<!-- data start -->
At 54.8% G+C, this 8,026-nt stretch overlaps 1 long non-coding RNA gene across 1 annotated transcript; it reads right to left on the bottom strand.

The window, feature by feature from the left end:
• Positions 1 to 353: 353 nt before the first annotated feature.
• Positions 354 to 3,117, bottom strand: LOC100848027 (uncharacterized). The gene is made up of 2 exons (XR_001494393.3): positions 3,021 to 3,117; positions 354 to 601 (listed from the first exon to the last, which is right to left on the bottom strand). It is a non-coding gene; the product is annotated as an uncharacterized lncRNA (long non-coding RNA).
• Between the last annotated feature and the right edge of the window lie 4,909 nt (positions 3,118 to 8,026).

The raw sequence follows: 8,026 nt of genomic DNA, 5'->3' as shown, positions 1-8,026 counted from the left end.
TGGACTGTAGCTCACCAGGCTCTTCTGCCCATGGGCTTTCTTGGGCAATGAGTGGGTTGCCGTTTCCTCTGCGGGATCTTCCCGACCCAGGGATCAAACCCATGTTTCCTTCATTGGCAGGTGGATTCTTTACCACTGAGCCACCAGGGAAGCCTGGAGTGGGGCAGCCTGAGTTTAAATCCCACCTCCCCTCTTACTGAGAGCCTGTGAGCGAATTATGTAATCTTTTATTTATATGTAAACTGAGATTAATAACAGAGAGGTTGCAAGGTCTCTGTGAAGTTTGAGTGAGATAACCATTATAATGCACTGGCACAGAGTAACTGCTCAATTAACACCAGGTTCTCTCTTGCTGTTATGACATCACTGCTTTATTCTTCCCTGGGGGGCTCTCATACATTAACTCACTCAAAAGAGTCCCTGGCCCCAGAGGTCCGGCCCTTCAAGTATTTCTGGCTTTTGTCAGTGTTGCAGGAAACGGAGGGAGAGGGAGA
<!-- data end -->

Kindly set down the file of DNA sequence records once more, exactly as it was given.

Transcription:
At 54.8% G+C, this 8,026-nt stretch overlaps 1 long non-coding RNA gene across 1 annotated transcript; it reads right to left on the bottom strand.

The window, feature by feature from the left end:
• Positions 1 to 353: 353 nt before the first annotated feature.
• Positions 354 to 3,117, bottom strand: LOC100848027 (uncharacterized). The gene is made up of 2 exons (XR_001494393.3): positions 3,021 to 3,117; positions 354 to 601 (listed from the first exon to the last, which is right to left on the bottom strand). It is a non-coding gene; the product is annotated as an uncharacterized lncRNA (long non-coding RNA).
• Between the last annotated feature and the right edge of the window lie 4,909 nt (positions 3,118 to 8,026).

The raw sequence follows: 8,026 nt of genomic DNA, 5'->3' as shown, positions 1-8,026 counted from the left end.
TGGACTGTAGCTCACCAGGCTCTTCTGCCCATGGGCTTTCTTGGGCAATGAGTGGGTTGCCGTTTCCTCTGCGGGATCTTCCCGACCCAGGGATCAAACCCATGTTTCCTTCATTGGCAGGTGGATTCTTTACCACTGAGCCACCAGGGAAGCCTGGAGTGGGGCAGCCTGAGTTTAAATCCCACCTCCCCTCTTACTGAGAGCCTGTGAGCGAATTATGTAATCTTTTATTTATATGTAAACTGAGATTAATAACAGAGAGGTTGCAAGGTCTCTGTGAAGTTTGAGTGAGATAACCATTATAATGCACTGGCACAGAGTAACTGCTCAATTAACACCAGGTTCTCTCTTGCTGTTATGACATCACTGCTTTATTCTTCCCTGGGGGGCTCTCATACATTAACTCACTCAAAAGAGTCCCTGGCCCCAGAGGTCCGGCCCTTCAAGTATTTCTGGCTTTTGTCAGTGTTGCAGGAAACGGAGGGAGAGGGAGA